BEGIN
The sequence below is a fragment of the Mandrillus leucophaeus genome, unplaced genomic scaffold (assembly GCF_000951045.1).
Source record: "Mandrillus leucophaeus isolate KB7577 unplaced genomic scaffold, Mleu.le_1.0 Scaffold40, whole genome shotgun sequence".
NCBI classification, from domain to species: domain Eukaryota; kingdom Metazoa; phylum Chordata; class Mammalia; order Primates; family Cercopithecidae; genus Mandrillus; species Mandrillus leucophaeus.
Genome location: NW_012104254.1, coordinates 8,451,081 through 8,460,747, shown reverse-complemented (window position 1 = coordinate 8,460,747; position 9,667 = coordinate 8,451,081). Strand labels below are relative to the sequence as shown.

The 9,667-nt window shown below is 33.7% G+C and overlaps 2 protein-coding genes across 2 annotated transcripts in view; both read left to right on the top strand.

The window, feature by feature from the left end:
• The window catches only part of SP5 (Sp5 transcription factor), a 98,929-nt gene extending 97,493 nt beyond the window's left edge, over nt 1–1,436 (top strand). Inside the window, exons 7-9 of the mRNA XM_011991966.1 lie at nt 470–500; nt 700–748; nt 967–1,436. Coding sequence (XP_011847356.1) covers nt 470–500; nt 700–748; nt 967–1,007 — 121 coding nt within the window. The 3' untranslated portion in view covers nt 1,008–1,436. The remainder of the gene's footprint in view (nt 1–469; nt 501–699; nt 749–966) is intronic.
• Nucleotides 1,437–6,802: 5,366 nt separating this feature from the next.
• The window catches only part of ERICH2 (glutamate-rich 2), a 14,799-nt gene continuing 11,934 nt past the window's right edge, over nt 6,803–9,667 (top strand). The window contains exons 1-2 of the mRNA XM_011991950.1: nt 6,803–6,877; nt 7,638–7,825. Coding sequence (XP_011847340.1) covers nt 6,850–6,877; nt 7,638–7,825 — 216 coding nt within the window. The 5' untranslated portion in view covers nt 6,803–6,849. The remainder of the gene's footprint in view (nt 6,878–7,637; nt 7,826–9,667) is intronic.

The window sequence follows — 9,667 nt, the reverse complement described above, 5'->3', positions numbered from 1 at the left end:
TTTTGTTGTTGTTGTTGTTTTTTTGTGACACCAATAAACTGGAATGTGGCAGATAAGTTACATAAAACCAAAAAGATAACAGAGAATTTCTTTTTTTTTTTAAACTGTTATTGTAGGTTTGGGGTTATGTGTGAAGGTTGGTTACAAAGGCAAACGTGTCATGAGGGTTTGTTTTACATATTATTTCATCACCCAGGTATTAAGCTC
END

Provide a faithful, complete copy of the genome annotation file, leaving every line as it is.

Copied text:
The sequence below is a fragment of the Mandrillus leucophaeus genome, unplaced genomic scaffold (assembly GCF_000951045.1).
Source record: "Mandrillus leucophaeus isolate KB7577 unplaced genomic scaffold, Mleu.le_1.0 Scaffold40, whole genome shotgun sequence".
NCBI classification, from domain to species: domain Eukaryota; kingdom Metazoa; phylum Chordata; class Mammalia; order Primates; family Cercopithecidae; genus Mandrillus; species Mandrillus leucophaeus.
Genome location: NW_012104254.1, coordinates 8,451,081 through 8,460,747, shown reverse-complemented (window position 1 = coordinate 8,460,747; position 9,667 = coordinate 8,451,081). Strand labels below are relative to the sequence as shown.

The 9,667-nt window shown below is 33.7% G+C and overlaps 2 protein-coding genes across 2 annotated transcripts in view; both read left to right on the top strand.

The window, feature by feature from the left end:
• The window catches only part of SP5 (Sp5 transcription factor), a 98,929-nt gene extending 97,493 nt beyond the window's left edge, over nt 1–1,436 (top strand). Inside the window, exons 7-9 of the mRNA XM_011991966.1 lie at nt 470–500; nt 700–748; nt 967–1,436. Coding sequence (XP_011847356.1) covers nt 470–500; nt 700–748; nt 967–1,007 — 121 coding nt within the window. The 3' untranslated portion in view covers nt 1,008–1,436. The remainder of the gene's footprint in view (nt 1–469; nt 501–699; nt 749–966) is intronic.
• Nucleotides 1,437–6,802: 5,366 nt separating this feature from the next.
• The window catches only part of ERICH2 (glutamate-rich 2), a 14,799-nt gene continuing 11,934 nt past the window's right edge, over nt 6,803–9,667 (top strand). The window contains exons 1-2 of the mRNA XM_011991950.1: nt 6,803–6,877; nt 7,638–7,825. Coding sequence (XP_011847340.1) covers nt 6,850–6,877; nt 7,638–7,825 — 216 coding nt within the window. The 5' untranslated portion in view covers nt 6,803–6,849. The remainder of the gene's footprint in view (nt 6,878–7,637; nt 7,826–9,667) is intronic.

The window sequence follows — 9,667 nt, the reverse complement described above, 5'->3', positions numbered from 1 at the left end:
TTTTGTTGTTGTTGTTGTTTTTTTGTGACACCAATAAACTGGAATGTGGCAGATAAGTTACATAAAACCAAAAAGATAACAGAGAATTTCTTTTTTTTTTTAAACTGTTATTGTAGGTTTGGGGTTATGTGTGAAGGTTGGTTACAAAGGCAAACGTGTCATGAGGGTTTGTTTTACATATTATTTCATCACCCAGGTATTAAGCTC